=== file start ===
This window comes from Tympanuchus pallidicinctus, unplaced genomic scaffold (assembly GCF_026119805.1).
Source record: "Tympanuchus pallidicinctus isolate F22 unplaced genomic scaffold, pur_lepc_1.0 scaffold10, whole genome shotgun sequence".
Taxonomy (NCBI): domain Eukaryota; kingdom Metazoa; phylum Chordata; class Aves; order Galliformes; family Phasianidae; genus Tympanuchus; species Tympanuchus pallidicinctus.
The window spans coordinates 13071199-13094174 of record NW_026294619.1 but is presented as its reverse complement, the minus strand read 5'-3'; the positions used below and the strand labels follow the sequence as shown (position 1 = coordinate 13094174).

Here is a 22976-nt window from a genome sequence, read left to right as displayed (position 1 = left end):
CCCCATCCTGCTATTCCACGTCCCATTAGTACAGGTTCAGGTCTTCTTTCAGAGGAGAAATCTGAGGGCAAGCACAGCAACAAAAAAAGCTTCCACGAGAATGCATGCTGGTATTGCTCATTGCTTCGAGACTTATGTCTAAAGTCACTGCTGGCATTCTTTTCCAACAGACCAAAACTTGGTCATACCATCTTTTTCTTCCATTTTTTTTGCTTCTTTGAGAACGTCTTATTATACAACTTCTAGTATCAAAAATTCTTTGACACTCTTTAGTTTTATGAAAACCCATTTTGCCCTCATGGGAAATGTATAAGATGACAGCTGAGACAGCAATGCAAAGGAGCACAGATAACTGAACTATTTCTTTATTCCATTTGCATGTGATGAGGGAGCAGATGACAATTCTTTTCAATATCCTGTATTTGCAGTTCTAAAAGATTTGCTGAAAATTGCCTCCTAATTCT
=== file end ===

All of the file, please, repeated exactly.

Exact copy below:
This window comes from Tympanuchus pallidicinctus, unplaced genomic scaffold (assembly GCF_026119805.1).
Source record: "Tympanuchus pallidicinctus isolate F22 unplaced genomic scaffold, pur_lepc_1.0 scaffold10, whole genome shotgun sequence".
Taxonomy (NCBI): domain Eukaryota; kingdom Metazoa; phylum Chordata; class Aves; order Galliformes; family Phasianidae; genus Tympanuchus; species Tympanuchus pallidicinctus.
The window spans coordinates 13071199-13094174 of record NW_026294619.1 but is presented as its reverse complement, the minus strand read 5'-3'; the positions used below and the strand labels follow the sequence as shown (position 1 = coordinate 13094174).

Here is a 22976-nt window from a genome sequence, read left to right as displayed (position 1 = left end):
CCCCATCCTGCTATTCCACGTCCCATTAGTACAGGTTCAGGTCTTCTTTCAGAGGAGAAATCTGAGGGCAAGCACAGCAACAAAAAAAGCTTCCACGAGAATGCATGCTGGTATTGCTCATTGCTTCGAGACTTATGTCTAAAGTCACTGCTGGCATTCTTTTCCAACAGACCAAAACTTGGTCATACCATCTTTTTCTTCCATTTTTTTTGCTTCTTTGAGAACGTCTTATTATACAACTTCTAGTATCAAAAATTCTTTGACACTCTTTAGTTTTATGAAAACCCATTTTGCCCTCATGGGAAATGTATAAGATGACAGCTGAGACAGCAATGCAAAGGAGCACAGATAACTGAACTATTTCTTTATTCCATTTGCATGTGATGAGGGAGCAGATGACAATTCTTTTCAATATCCTGTATTTGCAGTTCTAAAAGATTTGCTGAAAATTGCCTCCTAATTCT